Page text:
My Technology in Literature class is about to embark upon Snow Crash, Stephenson’s cyberpunk classic. Though they are bemoaning its great length, I know they’ll love it anyway (even if they don’t finish it). This will be my fourth or fifth time reading the book, and each time I’ve been able to unpack more and more of the dense story and apply it to a kind of thematic framework. It’s fascinating and so unlike so much other science fiction out there. What have I learned from it as a writer? Well, a lot of different things; a lot about how to weave humor into narrative, a lot about how to manipulate style to reflect character voice without speaking first person, a lot about how to show rather than tell. Most importantly, though, is this central lesson:
I will never write a book like Neal Stephenson does, and that is okay. That, ultimately, is the point. Neither I nor anybody else should tear themselves down over the achievements of another writer, because this isn’t ultimately a competition. We are joining a conversation in which writers like Neal Stephenson are part. Should we bring our A-game? Hell yes, but even more important than bringing our A-game, we should also remember to bring ourselves. So be like Stephenson; be your own original.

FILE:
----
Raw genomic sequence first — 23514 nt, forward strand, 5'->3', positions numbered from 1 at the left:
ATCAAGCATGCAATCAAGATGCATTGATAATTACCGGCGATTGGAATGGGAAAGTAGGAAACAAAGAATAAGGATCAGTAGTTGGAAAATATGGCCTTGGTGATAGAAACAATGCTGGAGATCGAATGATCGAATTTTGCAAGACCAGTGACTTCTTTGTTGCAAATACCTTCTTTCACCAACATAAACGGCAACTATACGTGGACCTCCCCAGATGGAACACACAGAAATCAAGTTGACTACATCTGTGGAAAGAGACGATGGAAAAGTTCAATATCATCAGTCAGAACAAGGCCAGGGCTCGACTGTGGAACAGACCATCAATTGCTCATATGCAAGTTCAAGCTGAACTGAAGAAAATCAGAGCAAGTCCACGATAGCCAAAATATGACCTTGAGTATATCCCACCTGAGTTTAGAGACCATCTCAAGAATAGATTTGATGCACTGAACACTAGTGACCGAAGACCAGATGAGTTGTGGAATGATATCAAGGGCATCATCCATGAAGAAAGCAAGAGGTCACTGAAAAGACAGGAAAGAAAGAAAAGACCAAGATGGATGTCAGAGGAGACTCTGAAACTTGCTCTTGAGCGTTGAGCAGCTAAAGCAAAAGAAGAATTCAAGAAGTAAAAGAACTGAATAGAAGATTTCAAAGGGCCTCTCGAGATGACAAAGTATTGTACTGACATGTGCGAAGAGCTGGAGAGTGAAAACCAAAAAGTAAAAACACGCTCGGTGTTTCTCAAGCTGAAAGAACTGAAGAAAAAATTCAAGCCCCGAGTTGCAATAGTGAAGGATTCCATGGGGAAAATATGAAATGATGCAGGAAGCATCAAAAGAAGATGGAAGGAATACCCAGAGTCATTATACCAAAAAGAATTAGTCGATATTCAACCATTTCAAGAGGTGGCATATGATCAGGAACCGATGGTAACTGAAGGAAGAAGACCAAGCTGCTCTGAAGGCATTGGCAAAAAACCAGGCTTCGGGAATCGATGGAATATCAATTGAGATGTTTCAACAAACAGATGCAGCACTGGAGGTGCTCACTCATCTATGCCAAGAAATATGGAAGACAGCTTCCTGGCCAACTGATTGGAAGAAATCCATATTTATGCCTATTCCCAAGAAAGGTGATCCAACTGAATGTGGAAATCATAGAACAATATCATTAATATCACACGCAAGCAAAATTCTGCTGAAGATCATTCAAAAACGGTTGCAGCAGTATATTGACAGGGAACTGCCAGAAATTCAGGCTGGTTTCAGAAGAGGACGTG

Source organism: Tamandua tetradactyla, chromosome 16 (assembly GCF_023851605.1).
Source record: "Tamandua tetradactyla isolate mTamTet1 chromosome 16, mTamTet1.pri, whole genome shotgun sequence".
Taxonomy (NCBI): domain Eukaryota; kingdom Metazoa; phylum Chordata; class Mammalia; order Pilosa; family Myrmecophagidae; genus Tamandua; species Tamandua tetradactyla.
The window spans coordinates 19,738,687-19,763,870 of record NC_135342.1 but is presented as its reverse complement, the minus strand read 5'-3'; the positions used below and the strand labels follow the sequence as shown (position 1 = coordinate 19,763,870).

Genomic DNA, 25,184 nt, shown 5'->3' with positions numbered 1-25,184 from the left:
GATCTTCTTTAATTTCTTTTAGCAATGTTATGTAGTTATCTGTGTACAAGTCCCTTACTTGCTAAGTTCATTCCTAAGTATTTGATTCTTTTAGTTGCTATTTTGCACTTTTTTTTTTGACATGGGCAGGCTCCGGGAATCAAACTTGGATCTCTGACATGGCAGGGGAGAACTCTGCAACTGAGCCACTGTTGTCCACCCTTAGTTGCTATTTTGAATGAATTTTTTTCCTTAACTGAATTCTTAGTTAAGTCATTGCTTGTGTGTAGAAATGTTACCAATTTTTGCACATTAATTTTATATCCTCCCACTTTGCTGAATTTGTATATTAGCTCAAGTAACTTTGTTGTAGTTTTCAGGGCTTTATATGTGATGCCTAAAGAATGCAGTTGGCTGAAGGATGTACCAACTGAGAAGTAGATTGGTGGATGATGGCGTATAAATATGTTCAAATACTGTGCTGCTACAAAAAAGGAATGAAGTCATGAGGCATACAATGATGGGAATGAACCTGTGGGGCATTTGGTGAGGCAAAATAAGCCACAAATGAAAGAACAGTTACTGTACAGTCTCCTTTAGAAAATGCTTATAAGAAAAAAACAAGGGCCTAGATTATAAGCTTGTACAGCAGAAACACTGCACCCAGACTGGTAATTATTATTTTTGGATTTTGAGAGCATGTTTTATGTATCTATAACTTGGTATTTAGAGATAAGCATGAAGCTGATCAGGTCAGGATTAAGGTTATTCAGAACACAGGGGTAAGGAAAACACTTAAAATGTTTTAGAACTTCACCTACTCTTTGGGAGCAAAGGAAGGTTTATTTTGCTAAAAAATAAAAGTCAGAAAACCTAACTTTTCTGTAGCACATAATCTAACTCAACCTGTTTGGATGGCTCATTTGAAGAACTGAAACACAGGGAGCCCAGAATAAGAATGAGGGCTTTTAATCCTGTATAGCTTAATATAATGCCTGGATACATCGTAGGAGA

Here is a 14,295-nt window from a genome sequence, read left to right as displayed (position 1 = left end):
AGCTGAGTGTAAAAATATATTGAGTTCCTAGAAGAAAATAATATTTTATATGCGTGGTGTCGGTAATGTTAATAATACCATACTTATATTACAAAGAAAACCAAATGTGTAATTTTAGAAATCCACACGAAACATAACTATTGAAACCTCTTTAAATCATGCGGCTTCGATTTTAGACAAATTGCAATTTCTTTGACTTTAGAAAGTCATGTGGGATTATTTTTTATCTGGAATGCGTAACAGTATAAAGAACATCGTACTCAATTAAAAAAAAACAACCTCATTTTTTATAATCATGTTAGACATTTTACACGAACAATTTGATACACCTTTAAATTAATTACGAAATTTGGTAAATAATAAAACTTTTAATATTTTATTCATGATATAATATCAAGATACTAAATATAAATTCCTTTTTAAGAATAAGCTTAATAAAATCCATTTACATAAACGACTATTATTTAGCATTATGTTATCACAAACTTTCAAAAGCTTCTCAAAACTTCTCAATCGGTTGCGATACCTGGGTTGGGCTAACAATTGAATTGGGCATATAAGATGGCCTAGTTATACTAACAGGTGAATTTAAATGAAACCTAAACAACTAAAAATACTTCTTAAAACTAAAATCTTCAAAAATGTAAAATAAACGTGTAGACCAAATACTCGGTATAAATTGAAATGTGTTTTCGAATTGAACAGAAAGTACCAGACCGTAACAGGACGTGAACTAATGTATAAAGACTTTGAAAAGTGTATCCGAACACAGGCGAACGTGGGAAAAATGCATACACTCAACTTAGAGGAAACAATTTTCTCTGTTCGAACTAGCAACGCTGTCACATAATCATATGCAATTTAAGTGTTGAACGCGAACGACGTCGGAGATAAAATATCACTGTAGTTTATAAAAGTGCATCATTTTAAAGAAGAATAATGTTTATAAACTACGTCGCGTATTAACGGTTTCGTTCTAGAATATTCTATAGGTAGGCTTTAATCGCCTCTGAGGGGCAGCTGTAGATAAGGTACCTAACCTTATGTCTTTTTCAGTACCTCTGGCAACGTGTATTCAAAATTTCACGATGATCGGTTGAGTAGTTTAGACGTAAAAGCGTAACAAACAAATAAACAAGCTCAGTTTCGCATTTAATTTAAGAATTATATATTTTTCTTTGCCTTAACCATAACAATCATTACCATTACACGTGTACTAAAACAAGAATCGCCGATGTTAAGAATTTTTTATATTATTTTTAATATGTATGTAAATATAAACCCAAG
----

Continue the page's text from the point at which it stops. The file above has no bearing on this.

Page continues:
My friend, David Fisher, posted this on Facebook recently:
Nerd Question: If you were a part of an supergroup or evil organization whose name was a word acronym, what would be more important to you… the coolness of the acronym or the selection of words used that created that acronym?
In other words, would it bother you to be a part of SPECTRE, even though Blofeld had to actually create an organization named ‘SPecial Executive for Counter-intelligence, Terrorism, Revenge and Extortion’ just to get the acronym to work right? Or to be a member of the ‘Supreme Headquarters, International Espionage, Law-Enforcement Division’ so that you could say you were a part of S.H.I.E.L.D.?
This is an interesting question, especially if you are in the habit of writing science fiction or devising science fiction worlds. It even intersects with the broader question in sci-fi/fantasy of ‘how do you name things?’
Ultimately, all acronyms and, by extension, all names come down to aesthetics. Doing it well is as much poetry as anything else, but it’s very focused poetry – you really only have a handful or, possibly, a single word to convey the mood and tone of the organization, character, or place. Writers obsess over such things and I’d like to think that scifi/fantasy authors obsess over them even more.